Life of Oyasama Chapter 3-2
|The Life of Oyasama|
|The Shrine of Tsukihi (1837–1838)|
|The Early History of Oyasama (1798–1837)|
|On the Way |
(1838–1852), (1853–1854), (1862–1864)
|The Place for the Service (1864), (1865–1866)|
|The Salvation Service (1866–1882)|
|The Identification of the Jiba |
(1869–1873), (Jan–Nov 1874), (Dec 1874), (1875), (1876–1877)
| Buds Sprout from Knots |
| Parental Love |
(pp. 121–124), (pp. 124–131), (pp. 132–137), (pp. 137–146), (pp. 146–157), (pp. 157–165), (pp. 165–168)
| The Hardships of Oyasama |
(Jan–Jun 1883), (Jul–Dec 1883), (1884), (1885), (Jan–Apr 1886),(May–Dec 1886)
|The Portals Opened |
(Jan 1–11, 1887),
(Jan 12–13, 1887),
(Jan 18–Feb 18, 1887)
Life of Oyasama Chapter 3-2 presents the contents of Chapter Three of The Life of Oyasama as published by Tenrikyo Church Headquarters. The title of the chapter is "On the Way." The content below is equivalent to pages 25 to 34 of the print edition. The "notes" below are the footnotes from the print edition.
Note: The print edition of Chapter Three has been split into three sections on this wiki due to length of text. The chapter is split as follows:
- Life of Oyasama Chapter 3-1 (1838–1852)
- Life of Oyasama Chapter 3-2 (1853–1854)
- Life of Oyasama Chapter 3-3 (1862–1864)
Passing of Zenbei
While things went on like this, Zenbei passed away for rebirth on February 22, 1853, at the age of sixty-six. The grief for the loss of the mainstay of the family was especially deep when they thought of his uncommonly warm affection, by virtue of which all relations in the family, such as those between husband and wife, and parents and children, had been so perfectly harmonious. Oyasama was then fifty-six, Shuji thirty-three, Omasa twenty-nine, and Kokan seventeen.
Sprinkling the fragrance
In that same year, despite the fact that the family was in mourning for Zenbei, Oyasama, directed by God the Parent, sent Kokan, accompanied by Matakichi of Ossaka Village and two others, to the city of Naniwa, now Osaka, on a mission to spread the name of God the Parent. Thus, the divinely determined moment for launching the spread of the teachings, which marked the starting point for the work of saving humankind, coincided with a sad event in Kokan's life—the passing away for rebirth of her father.
Early that day, Kokan and her party started out from Shoyashiki Village for Naniwa. The party advanced westward and, passing through Tatsuta Village and crossing the Jusan Pass, entered Kawachi Province. They continued westward across Kawachi Province and, within the day, arrived at Dotonbori in Naniwa, where they took their lodgings.
The next morning, Kokan stood at a nearby street corner, amid the hustle and bustle in the center of the large city.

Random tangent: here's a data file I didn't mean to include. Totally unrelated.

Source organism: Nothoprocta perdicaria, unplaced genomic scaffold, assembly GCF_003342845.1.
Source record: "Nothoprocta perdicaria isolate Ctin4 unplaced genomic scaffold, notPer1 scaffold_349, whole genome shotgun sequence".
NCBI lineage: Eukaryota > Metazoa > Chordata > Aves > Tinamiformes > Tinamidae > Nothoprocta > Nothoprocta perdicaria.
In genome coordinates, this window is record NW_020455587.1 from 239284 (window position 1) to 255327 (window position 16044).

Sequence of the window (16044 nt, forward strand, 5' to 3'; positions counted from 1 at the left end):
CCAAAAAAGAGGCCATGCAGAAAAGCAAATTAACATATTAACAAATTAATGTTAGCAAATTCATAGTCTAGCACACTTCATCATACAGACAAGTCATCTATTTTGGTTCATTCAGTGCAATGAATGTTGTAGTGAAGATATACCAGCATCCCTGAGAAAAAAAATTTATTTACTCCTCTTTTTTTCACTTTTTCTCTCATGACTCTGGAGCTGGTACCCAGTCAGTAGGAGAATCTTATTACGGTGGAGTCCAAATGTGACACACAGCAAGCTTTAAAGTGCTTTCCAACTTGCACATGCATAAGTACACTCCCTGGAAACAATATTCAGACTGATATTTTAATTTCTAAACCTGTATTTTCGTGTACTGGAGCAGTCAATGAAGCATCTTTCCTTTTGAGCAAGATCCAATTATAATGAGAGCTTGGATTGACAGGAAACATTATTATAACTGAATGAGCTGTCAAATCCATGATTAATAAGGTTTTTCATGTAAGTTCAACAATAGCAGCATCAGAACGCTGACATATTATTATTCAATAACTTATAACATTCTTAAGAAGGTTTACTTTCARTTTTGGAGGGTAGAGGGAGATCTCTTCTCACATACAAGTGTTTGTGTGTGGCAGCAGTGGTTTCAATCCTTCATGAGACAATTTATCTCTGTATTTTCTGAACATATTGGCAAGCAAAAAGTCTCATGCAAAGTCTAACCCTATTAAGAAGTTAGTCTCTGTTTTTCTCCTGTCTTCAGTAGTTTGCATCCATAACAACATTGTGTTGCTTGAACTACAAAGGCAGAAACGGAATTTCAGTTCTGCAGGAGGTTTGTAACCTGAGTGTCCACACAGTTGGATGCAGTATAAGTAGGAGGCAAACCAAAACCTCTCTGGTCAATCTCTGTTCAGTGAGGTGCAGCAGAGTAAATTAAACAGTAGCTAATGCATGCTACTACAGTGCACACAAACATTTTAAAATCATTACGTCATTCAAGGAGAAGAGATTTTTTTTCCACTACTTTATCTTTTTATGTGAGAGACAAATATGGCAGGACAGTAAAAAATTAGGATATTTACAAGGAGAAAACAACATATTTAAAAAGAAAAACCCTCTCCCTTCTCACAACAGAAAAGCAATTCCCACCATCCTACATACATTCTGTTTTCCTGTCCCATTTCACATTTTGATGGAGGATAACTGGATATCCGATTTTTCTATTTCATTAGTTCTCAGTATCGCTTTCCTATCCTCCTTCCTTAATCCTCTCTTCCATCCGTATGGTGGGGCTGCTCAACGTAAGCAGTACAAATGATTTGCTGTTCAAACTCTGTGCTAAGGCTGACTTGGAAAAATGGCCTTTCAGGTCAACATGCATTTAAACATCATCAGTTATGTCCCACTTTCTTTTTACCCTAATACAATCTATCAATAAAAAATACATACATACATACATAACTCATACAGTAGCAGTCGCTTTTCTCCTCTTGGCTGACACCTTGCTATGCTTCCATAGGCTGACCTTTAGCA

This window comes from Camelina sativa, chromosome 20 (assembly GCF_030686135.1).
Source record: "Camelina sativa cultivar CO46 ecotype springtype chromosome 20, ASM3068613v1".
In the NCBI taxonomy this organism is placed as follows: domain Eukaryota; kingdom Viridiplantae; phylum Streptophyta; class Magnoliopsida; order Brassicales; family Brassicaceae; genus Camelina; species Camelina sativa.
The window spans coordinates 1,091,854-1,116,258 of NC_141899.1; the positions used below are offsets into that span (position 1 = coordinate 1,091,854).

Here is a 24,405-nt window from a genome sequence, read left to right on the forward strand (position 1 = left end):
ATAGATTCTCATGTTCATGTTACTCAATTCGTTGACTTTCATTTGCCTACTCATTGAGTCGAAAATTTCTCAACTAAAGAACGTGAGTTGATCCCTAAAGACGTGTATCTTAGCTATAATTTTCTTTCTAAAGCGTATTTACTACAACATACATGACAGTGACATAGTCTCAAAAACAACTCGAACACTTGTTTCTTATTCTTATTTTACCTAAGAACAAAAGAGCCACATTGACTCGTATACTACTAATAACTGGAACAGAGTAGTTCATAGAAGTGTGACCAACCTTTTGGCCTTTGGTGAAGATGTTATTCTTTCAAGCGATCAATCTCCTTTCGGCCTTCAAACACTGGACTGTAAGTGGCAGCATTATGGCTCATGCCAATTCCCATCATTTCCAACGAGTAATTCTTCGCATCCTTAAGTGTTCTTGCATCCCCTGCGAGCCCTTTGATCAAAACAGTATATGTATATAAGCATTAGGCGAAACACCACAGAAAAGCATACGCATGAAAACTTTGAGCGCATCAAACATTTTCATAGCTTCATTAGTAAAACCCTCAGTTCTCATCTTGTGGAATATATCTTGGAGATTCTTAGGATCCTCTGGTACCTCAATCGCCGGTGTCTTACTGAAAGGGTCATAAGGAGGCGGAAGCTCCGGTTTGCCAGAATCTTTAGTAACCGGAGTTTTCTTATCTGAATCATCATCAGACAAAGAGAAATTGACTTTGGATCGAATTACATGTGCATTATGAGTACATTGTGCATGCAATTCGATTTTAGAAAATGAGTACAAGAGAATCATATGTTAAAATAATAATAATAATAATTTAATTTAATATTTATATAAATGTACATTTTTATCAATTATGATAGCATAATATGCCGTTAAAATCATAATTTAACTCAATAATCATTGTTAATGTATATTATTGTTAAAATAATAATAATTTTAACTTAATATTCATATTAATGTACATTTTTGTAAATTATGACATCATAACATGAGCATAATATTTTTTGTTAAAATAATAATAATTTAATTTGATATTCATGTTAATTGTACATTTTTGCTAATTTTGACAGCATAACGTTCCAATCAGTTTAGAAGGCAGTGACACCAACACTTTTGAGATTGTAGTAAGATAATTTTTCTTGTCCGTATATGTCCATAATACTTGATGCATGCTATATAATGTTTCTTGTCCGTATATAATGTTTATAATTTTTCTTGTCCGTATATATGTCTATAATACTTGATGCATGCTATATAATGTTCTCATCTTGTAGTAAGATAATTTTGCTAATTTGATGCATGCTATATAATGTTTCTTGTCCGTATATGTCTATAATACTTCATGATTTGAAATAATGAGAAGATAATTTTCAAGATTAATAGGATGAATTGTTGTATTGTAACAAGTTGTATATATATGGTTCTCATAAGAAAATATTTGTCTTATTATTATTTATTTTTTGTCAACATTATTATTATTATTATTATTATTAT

- Namu, Tenri-O-no-Mikoto! Namu, Tenri-O-no-Mikoto!
She repeatedly chanted the name of God the Parent in her fresh and clear voice, to the accompaniment of wooden clappers. People gathered around her with curiosity, and some of them were said to have felt an unexplainable yet refreshing brightness and warm yearning well up in their hearts, even though they did not recognize that it was the name of their true Parent being invoked. In this way, Kokan stood at one busy street corner after another, chanting:
- Namu, Tenri-O-no-Mikoto! Namu, Tenri-O-no-Mikoto!
By her fresh and youthful voice and the most clear sound of the wooden clappers, many people were so impressed that they felt their hearts grow brighter and more peaceful.
About that time, Oyasama's eldest daughter, Omasa, was married to Jisuke Fukui of Toyoda Village.
Also about that time, a buyer for the Nakayamas' main house, for whom Oyasama had been looking, was found. The house was finally to be sold. When the time came to dismantle it, Oyasama said to the laborers:
Then, with lighthearted briskness, She served them sake and a little food. The laborers were both surprised and delighted, saying to one another that they had never experienced such gaiety at the dismantling of a house.
Test of Safe Childbirth
Prior to this, one day in the seventh month of Her pregnancy at the age of forty-four, there came an order from God the Parent:
So She stayed home all day. And when night came, God the Parent said to Her:
So She made all the preparations for it and, while waiting, had a miscarriage, followed by a headache. In spite of that, She got up as soon as day broke and cleansed the soiled linen by Herself. She washed it three times with cold water, then once with hot water, and hung it out to dry on three or four bamboo poles. In no time, the headache was gone as if it had been wiped away.
Thus, Oyasama proved the free and unlimited workings of God by a test on Herself, showing that if one relies on God with one’s whole heart, one need not fear even a miscarriage, though a single misstep might possibly endanger one's life, nor need there be fear of complications after childbirth.
1854: The Beginning of the Grant of Safe Childbirth
In 1854, when Oyasama was fifty-seven years old, Her daughter Oharu returned home for the birth of her first child. At that time, Oyasama said:
So saying, She breathed three times upon the belly of Her daughter and stroked it as many times. This marked the beginning of the Grant of Safe Childbirth.
On the very day of Oharu's delivery, November 5, 1854, there occurred a severe earthquake which brought down more than four square yards of the backwall of her lying-in chamber. Oharu, nevertheless, remained calm and delivered a boy so easily that people were convinced that a woman had nothing to fear about childbirth, if only she had received the Grant of Safe Childbirth, and that it was indeed a great blessing to all women. Oharu was then twenty-four years old, and the child who was born as her eldest son was named Kamezo.
The following day, Yuki, who was the wife of a villager named Sosuke Shimizu, visited the Residence. Seeing Oharu already up and working energetically, she was deeply struck with the wonders of God's blessing. She asked Oyasama if she, too, would be granted such protection, should she request it. To this, Oyasama replied:
Before long, when Yuki conceived, she came back to ask for the Grant of Safe Childbirth. Oyasama did for her just as She had done for Oharu, blowing upon her belly and stroking it three times. Then Oyasama said: